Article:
Sunday, March 18, 2018

The Frank Long House of Oak Park, Illinois.

Frank E. Long, a publisher from downstate Illinois, was born in 1865. By the standards of the time, he was already an elderly man when he commissioned architect Leon Stanhope to design his house in 1924. Long began his career downstate working for a manufacturer of agricultural implements and became the company's representative for publicity in Chicago, necessitating a move to the area. He eventually became vice president of operations. One of the company's publications lists Long's hobbies as motoring and fishing. He lived in several Oak Park homes before hiring Stanhope to build the 401 Linden Avenue house.
In a suburb made famous for Prairie design and Frank Lloyd Wright residences, the Long House stands apart in its architectural heritage. The cottage style home looks as if it should be sitting on a rolling hill in the English countryside, rather than the western suburbs of Chicago. 

Leon Stanhope, the Chicago-based architect behind the Long House's singular style, was a contemporary of Wright, but rather than embracing the new Prairie Style, he looked back in time in designing a home that combines the charm of a pastoral dwelling with the grandeur expected of a home in the estate section of Oak Park.
The wavy roof has earned the home the nickname the "hobbit house" because of its resemblance to a tiny dwelling that seems to rise from the ground, sporting a roof made of natural materials. While the home's distinctive roof appears to be made of thatching, it is, in reality, constructed of wood.
Often, these types of roofs are made up of steamed cedar shingles, which have the ability to be shaped in curved formations. A custom gutter system and a certain amount of creative underlying construction are also required to support the heavy materials.

The roof is a large part of what makes the Long House an example of the storybook style that was popular for a brief time in the 1920s. Very few homes of this style were built in the western suburbs and the Long House's large size makes it unique for what is usually considered a style represented by much smaller homes.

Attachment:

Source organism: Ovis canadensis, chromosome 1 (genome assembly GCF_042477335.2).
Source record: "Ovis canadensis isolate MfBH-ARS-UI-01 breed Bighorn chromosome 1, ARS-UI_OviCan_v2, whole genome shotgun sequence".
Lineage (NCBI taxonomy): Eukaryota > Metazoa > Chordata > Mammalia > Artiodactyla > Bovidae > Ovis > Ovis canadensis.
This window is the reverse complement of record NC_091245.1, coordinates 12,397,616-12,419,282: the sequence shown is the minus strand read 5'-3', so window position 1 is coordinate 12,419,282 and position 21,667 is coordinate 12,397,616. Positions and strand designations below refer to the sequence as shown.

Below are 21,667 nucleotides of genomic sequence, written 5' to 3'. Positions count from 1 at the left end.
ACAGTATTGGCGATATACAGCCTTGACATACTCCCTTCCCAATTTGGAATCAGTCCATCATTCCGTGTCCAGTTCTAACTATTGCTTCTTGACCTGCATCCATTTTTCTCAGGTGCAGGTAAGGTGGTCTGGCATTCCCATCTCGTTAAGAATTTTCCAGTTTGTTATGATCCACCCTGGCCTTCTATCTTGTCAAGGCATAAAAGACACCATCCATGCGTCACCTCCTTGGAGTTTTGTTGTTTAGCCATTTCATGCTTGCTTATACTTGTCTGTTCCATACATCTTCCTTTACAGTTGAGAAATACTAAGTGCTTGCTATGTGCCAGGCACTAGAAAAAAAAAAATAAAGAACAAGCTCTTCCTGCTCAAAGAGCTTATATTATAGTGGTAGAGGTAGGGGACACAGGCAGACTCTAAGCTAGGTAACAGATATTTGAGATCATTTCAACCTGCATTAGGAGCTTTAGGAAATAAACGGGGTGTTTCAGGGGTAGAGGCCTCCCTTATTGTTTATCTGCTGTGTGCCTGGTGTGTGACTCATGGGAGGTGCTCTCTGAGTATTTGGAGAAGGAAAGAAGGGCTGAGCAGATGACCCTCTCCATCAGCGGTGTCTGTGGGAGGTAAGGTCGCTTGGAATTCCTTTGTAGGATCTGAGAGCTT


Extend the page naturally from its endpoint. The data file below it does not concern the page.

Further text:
The house has four bedrooms and 4 1/2 baths which sits on 0.83 acres. It's 3,722 square feet sold in 2014 for $1,800,617.

Compiled by Neil Gale, Ph.D. 

Monday, February 12, 2018

America’s First Black Town, Brooklyn, Illinois the 1820s "Freedom Village" (AKA as Lovejoy, Illinois).

In the early 1820s, "Mother" Priscilla Baltimore and husband John led a group of eleven families, composed of both fugitive and free blacks, to flee slavery in St. Louis, Missouri. They crossed the Mississippi River to the free state of Illinois, where they established a freedom village in the American Bottom, named Brooklyn. "Mother" Baltimore was said to have purchased her freedom as an adult from her master, a Methodist minister, and saw to it that religious faith would be one of the guiding pillars of her new community. She also hoped the community would be a refuge for others fleeing slavery. She also bought the freedom of members of her family. Born in Kentucky, she tracked her white father to Missouri and bought her mother's freedom from him.
1940 Aerial Photo of Brooklyn, Illinois.
Shortly after forming their new settlement, the townspeople were visited by Bishop William Paul Quinn, a missionary minister for the African Methodist Episcopal (A.M.E.) Church. Bishop Quinn, after meeting with the families in the Baltimore’s home, helped found the Brooklyn A.M.E. Church in 1825. In addition to its public role as the community's church, Brooklyn A.M.E, later renamed in 1839 to Quinn Chapel A.M.E. Church, became part of a network of A.M.E. Churches that formed the Underground Railroad in Illinois. Tunnels still exist under the building that at one point secreted fugitive slaves.
Quinn Chapel A.M.E. Church, Brooklyn, Illinois.
The location of Brooklyn on the Mississippi River across from St. Louis, Missouri, helped its residents to become financially independent, providing opportunities for brick masons, carpenters, coopers, and boatmen.  Nonetheless the economic activities of blacks in Illinois were restricted by the Illinois Black Codes, enacted when the state joined the Union in 1818.  These laws restricted the occupations blacks could pursue, virtually eliminated their civil rights, and controlled the entry of new blacks into the state. Aiding runaway slaves was a felony under the law, and authorities could expel any black who could not maintain an income.  

In 1837, five white abolitionists platted the land and created an unincorporated nearly all-black town. Thomas Osburn was one of them, and he is documented as having lived in the area for decades. Priscilla Baltimore built a house on his former land, which she occupied from 1851-1872. In the 1840s and 1850s, the black population of the village was about 200. The white settlers dominated the town politically since blacks in Illinois were not allowed to vote, but it wasn’t until 1886 that black voters, as the majority of the local electorate, regained political control of the town. 

Regional capital investment largely bypassed Brooklyn, taking place in the competing East St. Louis, Illinois, which gained the all-important railroad connection. Other white-majority towns also benefited by being part of the network of investment. "Almost none of the all-Black towns obtained a railroad." The small village soon became all black.